The ability of inflation-indexed bonds to protect US or British investment portfolios against inflation is, as yet, largely untested and unproven because inflation has remained low since they were introduced. However, we do know that inflation indexed bonds (IIBs) have structural deficiencies due to the fact that they are adjusted solely according to consumer-price data (CPI) and on a lagged basis. Linking bonds to consumer price indices is a fault, because any such index has inherent imperfections as a measure of the general price level. They often signal inflation that is not present and or fail to register inflation that is. Similarly, while the par value and coupons are linked to the index, the market price is not, meaning that while the principal of the bond is indexed, the market value is not.
Gold does not suffer from these defects, and its immunisation powers during inflationary times are well documented. The ratio between percentage movements in the price of gold and in the consumer price index is at least five to one, enough to contribute substantially to offsetting the loss in value of the other assets in the portfolio due to inflation. This is precisely the quality that IIBs lack. Even if they themselves are immune from inflation, they do nothing to protect the rest of the portfolio.
So if gold is such an effective diversifier, why do many investment professionals still resist its advantages? Firstly, they point to gold’s supply and demand fundamentals as a reason as to why they should avoid the precious metal. Essentially, these concerns centre on two areas:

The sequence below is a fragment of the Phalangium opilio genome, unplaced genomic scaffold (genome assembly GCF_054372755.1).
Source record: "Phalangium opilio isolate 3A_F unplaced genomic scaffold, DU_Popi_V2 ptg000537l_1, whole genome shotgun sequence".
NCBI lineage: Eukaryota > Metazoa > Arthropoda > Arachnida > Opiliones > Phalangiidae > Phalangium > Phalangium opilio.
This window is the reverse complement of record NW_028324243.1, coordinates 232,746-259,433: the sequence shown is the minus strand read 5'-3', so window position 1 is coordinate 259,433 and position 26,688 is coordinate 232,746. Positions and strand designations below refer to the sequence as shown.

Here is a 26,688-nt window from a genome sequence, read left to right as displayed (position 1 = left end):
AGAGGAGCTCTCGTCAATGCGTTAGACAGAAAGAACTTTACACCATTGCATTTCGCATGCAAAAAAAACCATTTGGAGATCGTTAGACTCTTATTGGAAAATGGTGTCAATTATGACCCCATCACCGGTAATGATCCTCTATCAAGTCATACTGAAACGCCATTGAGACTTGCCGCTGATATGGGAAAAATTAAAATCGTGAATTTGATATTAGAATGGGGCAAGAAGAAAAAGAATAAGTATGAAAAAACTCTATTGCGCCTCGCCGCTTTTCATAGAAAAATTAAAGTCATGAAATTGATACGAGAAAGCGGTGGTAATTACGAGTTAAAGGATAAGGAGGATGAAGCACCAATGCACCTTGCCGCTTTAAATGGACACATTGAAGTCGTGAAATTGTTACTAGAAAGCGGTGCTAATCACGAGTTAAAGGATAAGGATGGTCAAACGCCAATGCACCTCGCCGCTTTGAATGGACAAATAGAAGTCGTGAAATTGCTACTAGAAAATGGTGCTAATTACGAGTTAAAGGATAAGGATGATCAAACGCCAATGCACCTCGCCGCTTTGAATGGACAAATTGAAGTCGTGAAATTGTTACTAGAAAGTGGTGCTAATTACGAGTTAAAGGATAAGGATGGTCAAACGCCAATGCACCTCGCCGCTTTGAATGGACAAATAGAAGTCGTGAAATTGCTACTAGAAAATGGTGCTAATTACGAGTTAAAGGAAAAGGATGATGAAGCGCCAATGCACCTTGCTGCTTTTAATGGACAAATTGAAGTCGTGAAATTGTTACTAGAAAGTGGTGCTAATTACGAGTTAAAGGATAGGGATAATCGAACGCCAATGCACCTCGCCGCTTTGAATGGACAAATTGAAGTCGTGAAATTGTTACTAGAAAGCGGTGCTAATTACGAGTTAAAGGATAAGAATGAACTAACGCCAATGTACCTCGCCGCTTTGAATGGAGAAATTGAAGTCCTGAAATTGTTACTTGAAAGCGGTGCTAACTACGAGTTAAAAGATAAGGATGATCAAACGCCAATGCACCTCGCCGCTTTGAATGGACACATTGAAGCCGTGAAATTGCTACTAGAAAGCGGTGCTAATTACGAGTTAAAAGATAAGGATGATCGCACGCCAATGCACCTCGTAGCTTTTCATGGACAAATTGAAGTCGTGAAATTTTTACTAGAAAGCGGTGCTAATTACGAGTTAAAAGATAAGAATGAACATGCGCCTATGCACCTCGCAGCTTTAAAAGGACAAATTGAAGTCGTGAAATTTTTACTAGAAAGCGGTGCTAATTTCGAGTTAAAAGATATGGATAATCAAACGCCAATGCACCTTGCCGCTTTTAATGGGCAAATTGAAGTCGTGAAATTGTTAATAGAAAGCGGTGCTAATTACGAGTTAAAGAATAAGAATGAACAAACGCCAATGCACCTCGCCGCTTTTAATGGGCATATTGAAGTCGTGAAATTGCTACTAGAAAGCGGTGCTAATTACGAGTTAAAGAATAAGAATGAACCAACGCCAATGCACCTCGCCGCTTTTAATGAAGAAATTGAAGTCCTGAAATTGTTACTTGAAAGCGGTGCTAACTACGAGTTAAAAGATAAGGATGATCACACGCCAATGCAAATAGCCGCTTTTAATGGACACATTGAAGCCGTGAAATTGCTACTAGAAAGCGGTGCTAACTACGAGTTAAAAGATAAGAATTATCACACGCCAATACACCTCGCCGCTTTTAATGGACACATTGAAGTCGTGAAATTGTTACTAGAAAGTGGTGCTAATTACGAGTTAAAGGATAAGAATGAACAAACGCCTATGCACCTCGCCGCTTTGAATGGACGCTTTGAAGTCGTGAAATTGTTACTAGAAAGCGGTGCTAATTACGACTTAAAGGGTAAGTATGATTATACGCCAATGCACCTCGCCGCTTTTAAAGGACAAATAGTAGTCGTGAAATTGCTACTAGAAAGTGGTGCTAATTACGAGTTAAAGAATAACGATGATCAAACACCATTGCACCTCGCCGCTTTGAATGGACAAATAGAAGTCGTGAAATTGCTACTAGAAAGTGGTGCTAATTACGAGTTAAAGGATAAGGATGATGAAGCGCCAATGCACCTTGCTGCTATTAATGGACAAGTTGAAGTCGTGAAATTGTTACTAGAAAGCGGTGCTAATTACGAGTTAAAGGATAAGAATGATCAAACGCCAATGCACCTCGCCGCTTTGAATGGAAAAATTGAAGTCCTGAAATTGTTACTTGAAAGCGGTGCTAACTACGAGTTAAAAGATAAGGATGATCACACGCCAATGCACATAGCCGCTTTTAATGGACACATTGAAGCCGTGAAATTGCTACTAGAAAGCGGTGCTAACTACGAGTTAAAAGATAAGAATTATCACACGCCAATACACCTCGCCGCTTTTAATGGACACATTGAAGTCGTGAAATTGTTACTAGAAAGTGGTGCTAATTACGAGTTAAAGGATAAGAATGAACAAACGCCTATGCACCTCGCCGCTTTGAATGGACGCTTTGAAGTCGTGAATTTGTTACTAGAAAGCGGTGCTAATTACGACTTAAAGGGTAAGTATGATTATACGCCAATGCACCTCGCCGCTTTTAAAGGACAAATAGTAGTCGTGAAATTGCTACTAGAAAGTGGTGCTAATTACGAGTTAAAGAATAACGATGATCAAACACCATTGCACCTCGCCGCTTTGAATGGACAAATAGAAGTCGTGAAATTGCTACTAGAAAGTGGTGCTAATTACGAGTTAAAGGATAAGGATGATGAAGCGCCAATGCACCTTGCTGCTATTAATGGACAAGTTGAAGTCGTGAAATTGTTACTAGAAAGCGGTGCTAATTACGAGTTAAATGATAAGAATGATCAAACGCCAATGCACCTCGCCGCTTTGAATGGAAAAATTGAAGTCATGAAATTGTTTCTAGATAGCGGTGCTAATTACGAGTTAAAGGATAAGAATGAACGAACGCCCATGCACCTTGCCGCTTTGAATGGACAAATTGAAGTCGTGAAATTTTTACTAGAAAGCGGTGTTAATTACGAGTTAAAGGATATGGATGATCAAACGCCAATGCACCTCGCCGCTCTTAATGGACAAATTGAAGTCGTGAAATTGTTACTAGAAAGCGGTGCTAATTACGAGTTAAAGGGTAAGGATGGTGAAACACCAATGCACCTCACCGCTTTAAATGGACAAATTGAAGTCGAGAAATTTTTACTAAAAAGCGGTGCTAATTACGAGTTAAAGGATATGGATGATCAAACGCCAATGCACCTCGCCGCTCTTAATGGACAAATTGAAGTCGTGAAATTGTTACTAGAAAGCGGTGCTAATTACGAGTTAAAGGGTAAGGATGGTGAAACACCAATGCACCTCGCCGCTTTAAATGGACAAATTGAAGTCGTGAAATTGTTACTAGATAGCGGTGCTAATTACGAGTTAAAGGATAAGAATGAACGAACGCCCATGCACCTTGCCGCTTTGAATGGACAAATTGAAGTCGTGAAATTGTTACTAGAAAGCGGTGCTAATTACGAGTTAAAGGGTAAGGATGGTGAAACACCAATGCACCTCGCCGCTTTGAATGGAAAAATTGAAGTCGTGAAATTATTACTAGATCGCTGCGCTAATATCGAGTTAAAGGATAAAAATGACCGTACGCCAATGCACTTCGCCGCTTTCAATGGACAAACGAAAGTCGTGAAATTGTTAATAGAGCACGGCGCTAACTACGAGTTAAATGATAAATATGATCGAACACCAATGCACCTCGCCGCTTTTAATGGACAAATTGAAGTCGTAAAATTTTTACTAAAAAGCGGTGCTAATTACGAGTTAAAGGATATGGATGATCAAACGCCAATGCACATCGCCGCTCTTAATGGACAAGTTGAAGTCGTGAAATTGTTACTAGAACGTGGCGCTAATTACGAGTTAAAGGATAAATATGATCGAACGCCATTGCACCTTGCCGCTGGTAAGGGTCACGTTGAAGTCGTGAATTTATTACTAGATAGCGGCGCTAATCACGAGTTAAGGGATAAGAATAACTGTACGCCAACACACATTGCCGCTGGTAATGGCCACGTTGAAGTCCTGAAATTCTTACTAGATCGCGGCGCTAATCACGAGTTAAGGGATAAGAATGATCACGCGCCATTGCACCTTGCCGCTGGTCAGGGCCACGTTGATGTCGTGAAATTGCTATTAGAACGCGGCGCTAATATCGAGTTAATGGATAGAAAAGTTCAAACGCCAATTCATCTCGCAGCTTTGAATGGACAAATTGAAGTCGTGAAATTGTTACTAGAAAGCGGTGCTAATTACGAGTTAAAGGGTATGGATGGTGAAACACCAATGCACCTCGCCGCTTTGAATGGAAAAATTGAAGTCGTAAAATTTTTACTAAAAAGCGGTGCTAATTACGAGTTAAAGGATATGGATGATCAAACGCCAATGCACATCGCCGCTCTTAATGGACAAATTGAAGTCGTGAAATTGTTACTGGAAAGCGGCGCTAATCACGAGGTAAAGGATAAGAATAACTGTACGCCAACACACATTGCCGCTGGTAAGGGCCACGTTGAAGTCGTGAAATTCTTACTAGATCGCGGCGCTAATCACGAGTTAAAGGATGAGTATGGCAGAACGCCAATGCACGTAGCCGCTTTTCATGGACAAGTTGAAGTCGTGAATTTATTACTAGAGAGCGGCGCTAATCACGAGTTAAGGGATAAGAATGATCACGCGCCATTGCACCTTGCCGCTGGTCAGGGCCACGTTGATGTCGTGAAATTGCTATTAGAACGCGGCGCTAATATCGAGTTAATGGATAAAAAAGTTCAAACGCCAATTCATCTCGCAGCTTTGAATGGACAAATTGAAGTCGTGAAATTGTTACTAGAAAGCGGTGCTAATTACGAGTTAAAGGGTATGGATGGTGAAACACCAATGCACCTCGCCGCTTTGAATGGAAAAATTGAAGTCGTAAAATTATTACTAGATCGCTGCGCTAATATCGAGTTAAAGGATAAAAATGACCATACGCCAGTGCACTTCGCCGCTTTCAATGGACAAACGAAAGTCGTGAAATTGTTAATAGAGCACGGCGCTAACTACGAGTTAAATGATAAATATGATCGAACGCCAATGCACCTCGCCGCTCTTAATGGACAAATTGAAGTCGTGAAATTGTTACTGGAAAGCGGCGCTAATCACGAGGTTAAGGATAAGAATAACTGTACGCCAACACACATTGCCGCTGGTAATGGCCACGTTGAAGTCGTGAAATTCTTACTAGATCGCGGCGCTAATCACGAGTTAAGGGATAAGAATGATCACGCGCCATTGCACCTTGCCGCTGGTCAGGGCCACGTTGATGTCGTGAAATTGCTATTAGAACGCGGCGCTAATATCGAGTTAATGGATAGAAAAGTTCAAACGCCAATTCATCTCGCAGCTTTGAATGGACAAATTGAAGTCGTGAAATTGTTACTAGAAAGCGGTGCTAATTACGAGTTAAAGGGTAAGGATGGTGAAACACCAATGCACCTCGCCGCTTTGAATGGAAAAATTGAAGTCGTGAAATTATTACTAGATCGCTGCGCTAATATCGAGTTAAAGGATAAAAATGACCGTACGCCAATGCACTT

o the likelihood that newly mined gold supply will outstrip demand;
o the fear that central bank selling will swamp the market and depress the gold price.
Investors are apparently unaware of the dramatic downturn in gold exploration expenditure, by more than 60% from 1997 to 2000, and the implications that this is likely to have on the future supply of gold. Even last year, industrial and jewellery demand for gold outstripped gold mining production by over 400 tonnes. In addition, recent research estimates that, failing a significant upturn in the gold price, global gold production is likely to fall by almost 30% by 2010. Since 1988, physical demand for gold has consistently outstripped fresh supply and it is clear that this will continue well into the foreseeable future.